Google Core Web Vitals Update is coming up in June 2021!
Back even before I started my business in 2011, I remember Google’s major “Panda” and “Penguin” updates. That changed how websites rank or don’t rank on the Google search engine. With this major update, businesses who enjoyed being on the first page of Google — mostly by cheating the search engine with black-hat tactics — found themselves buried or kicked off of Google completely. It ruined businesses who depended on being on the first page.
Face it, if your website doesn’t come up on the first page for your major keywords, you might as well close up shop. No one goes past the first or second page of a Google search. So, all of your hard content marketing work will be for nothing!
Here’s What You Need to Know Now about Core Web Vitals
First, understand that Google has just about 90% of all global searches, so, yes, you need to pay attention. (Source)
Second, a lot of this is technical stuff and you may need a web developer to help you. Now, if you are on a platform like Shopify or Etsy, it’s up to them to figure it out for you. If you’re on Wix, Weebly or on a site builder, they may or may not have this figured out. With either case, they should have something about Core Web Vitals in their help system or at least informed you of what it means for your website. If not, it may be time to move your site to a hosted platform. Furthermore, the best one is WordPress. It’s preferred because you own it, you customize it and you control everything — including updates.
The Three Vital Components of Core Web Vitals
The idea behind these is to have a better user experience (UX). In the long run, this will benefit you as potential customers are more likely to find you, stay on your page and convert. A bad UX will cost you sales!
- Largest Contentful Paint (LCP): This is how fast a page loads on a mobile device. Here’s what may affect it…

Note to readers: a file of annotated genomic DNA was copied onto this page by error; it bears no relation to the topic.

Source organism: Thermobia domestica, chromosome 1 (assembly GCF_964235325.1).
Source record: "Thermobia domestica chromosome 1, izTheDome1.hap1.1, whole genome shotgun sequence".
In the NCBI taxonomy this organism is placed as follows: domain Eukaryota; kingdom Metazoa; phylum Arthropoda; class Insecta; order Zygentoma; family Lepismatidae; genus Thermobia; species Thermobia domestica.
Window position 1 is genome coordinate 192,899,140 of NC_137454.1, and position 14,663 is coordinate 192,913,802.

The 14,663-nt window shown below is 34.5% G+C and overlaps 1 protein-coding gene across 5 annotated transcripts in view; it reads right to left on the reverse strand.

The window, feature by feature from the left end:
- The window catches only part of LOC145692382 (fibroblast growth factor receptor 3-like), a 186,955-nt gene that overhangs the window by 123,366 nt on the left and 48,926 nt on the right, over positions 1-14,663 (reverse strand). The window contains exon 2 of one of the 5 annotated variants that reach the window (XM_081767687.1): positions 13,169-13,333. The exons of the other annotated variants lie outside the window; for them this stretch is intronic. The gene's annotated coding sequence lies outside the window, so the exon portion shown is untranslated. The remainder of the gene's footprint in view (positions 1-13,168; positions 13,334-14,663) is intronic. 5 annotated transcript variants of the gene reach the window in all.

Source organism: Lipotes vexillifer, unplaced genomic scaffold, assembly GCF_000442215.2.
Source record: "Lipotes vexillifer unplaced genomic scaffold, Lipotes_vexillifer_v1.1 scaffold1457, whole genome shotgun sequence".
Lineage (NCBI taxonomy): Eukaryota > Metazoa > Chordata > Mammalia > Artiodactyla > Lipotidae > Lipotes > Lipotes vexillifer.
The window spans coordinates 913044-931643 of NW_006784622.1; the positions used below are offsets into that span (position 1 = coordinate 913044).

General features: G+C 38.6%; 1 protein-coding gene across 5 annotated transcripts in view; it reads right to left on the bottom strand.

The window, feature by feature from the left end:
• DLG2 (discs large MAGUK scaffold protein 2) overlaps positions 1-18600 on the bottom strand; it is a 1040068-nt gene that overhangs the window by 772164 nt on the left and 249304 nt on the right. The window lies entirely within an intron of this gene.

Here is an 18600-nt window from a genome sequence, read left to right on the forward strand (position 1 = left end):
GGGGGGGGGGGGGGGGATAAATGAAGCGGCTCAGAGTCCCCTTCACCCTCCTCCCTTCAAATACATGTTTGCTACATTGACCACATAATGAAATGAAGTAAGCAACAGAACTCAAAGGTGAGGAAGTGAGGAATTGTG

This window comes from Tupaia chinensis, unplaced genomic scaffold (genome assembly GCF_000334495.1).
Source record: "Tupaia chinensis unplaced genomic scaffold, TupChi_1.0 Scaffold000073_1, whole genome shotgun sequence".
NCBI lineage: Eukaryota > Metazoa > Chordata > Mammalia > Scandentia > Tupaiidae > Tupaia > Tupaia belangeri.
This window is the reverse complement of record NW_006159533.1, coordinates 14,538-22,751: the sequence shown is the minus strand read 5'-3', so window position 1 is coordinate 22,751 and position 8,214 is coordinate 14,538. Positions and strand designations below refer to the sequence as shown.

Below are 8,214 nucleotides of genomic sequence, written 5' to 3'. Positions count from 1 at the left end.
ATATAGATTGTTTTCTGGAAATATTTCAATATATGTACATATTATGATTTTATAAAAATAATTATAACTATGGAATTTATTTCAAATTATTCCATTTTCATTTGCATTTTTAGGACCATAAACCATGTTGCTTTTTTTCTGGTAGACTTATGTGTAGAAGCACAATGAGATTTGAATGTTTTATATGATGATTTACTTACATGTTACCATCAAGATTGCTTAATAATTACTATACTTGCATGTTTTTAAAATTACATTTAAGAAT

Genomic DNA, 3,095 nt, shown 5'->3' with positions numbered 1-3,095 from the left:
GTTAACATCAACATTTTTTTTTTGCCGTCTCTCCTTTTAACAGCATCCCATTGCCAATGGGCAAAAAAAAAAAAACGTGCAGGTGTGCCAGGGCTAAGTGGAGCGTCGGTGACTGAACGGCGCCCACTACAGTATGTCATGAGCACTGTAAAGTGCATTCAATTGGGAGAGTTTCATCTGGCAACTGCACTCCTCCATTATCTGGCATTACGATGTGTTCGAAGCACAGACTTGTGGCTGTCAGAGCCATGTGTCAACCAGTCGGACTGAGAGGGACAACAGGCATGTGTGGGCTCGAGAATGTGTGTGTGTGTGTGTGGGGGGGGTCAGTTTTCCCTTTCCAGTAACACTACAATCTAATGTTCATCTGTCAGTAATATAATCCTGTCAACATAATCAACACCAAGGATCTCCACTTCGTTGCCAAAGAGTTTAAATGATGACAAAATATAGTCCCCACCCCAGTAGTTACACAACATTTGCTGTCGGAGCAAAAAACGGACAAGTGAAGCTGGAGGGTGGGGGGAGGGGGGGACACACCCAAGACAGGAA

- Slow server response time – this is at the hosting level. If after you run the test, this comes up as an issue, contact your web host.
- Java and CSS code and script in the back end of a page that blocks rendering (loading) – this is at the developer level. If you’re on one of the page builder sites, this may be a factor that cannot be remedied. On WordPress, changing your theme would be an option. This article from Search Engine Journal has some tips and SEO friendly WordPress themes you can check out.
- Large graphics or videos – I know that the large graphics are cool, but if they take too long load, they hurt you rather than help. I still recommend putting a video on your home page to help explain what you do or have to offer, but upload it to YouTube, then just embed the link. That way the video is watchable on your site, but the load is on YouTube.
- Cumulative Layout Shift (CLS) – This looks at the visual stability of each page. I had this problem on my site. When I redid it, I just uploaded the graphics to the slider on the home page and I didn’t pay attention to the sizes of the pictures. They were all different sizes. When the slider automatically showed the next graphic, it would move all the page text either up or down. I ended up removing the slider all together. It wasn’t really needed. I still have other factors to look into. Other elements that can affect this are…
- Advertisements of different sizes
- Cookie banners
- Images, embeds and iframes without dimensions – this will happen if your website hasn’t been updated in a few years.
- Certain web fonts. If you are using fancy web fonts, these also may be hurting your site.
In Summary, the Three Core Web Vitals cover…
- LCP – loading
- FID – interactivity
- CLS – visual stability
So, the first thing you need to do is run Google’s Page Speed Test. Then, review the results and show it to your webmaster to see how it can be improved. If you have a WordPress site, Google has a free plugin, Site Kit that connects to Google Analytics, Search Console and the Page Speed Test. This is what came up for one of my clients. I have some work to do…